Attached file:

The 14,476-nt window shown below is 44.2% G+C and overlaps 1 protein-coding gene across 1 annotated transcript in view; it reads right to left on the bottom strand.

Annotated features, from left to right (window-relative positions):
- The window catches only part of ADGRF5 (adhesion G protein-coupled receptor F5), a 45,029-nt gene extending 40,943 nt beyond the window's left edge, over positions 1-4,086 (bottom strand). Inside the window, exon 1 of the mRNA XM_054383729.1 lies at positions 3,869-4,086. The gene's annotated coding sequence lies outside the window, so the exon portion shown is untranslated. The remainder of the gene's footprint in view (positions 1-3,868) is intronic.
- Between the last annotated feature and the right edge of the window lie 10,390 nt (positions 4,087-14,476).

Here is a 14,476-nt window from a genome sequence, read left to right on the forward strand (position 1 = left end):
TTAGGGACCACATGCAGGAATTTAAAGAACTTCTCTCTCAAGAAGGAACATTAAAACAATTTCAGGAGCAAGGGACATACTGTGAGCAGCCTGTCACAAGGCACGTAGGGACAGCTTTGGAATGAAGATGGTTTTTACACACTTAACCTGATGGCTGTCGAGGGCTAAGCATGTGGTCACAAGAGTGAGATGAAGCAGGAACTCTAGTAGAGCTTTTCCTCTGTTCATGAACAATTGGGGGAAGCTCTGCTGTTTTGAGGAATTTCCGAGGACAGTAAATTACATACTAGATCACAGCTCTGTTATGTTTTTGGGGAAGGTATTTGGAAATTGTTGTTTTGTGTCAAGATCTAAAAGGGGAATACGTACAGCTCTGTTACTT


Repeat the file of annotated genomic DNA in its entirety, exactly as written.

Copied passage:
The 14,476-nt window shown below is 44.2% G+C and overlaps 1 protein-coding gene across 1 annotated transcript in view; it reads right to left on the bottom strand.

Annotated features, from left to right (window-relative positions):
- The window catches only part of ADGRF5 (adhesion G protein-coupled receptor F5), a 45,029-nt gene extending 40,943 nt beyond the window's left edge, over positions 1-4,086 (bottom strand). Inside the window, exon 1 of the mRNA XM_054383729.1 lies at positions 3,869-4,086. The gene's annotated coding sequence lies outside the window, so the exon portion shown is untranslated. The remainder of the gene's footprint in view (positions 1-3,868) is intronic.
- Between the last annotated feature and the right edge of the window lie 10,390 nt (positions 4,087-14,476).

Here is a 14,476-nt window from a genome sequence, read left to right on the forward strand (position 1 = left end):
TTAGGGACCACATGCAGGAATTTAAAGAACTTCTCTCTCAAGAAGGAACATTAAAACAATTTCAGGAGCAAGGGACATACTGTGAGCAGCCTGTCACAAGGCACGTAGGGACAGCTTTGGAATGAAGATGGTTTTTACACACTTAACCTGATGGCTGTCGAGGGCTAAGCATGTGGTCACAAGAGTGAGATGAAGCAGGAACTCTAGTAGAGCTTTTCCTCTGTTCATGAACAATTGGGGGAAGCTCTGCTGTTTTGAGGAATTTCCGAGGACAGTAAATTACATACTAGATCACAGCTCTGTTATGTTTTTGGGGAAGGTATTTGGAAATTGTTGTTTTGTGTCAAGATCTAAAAGGGGAATACGTACAGCTCTGTTACTT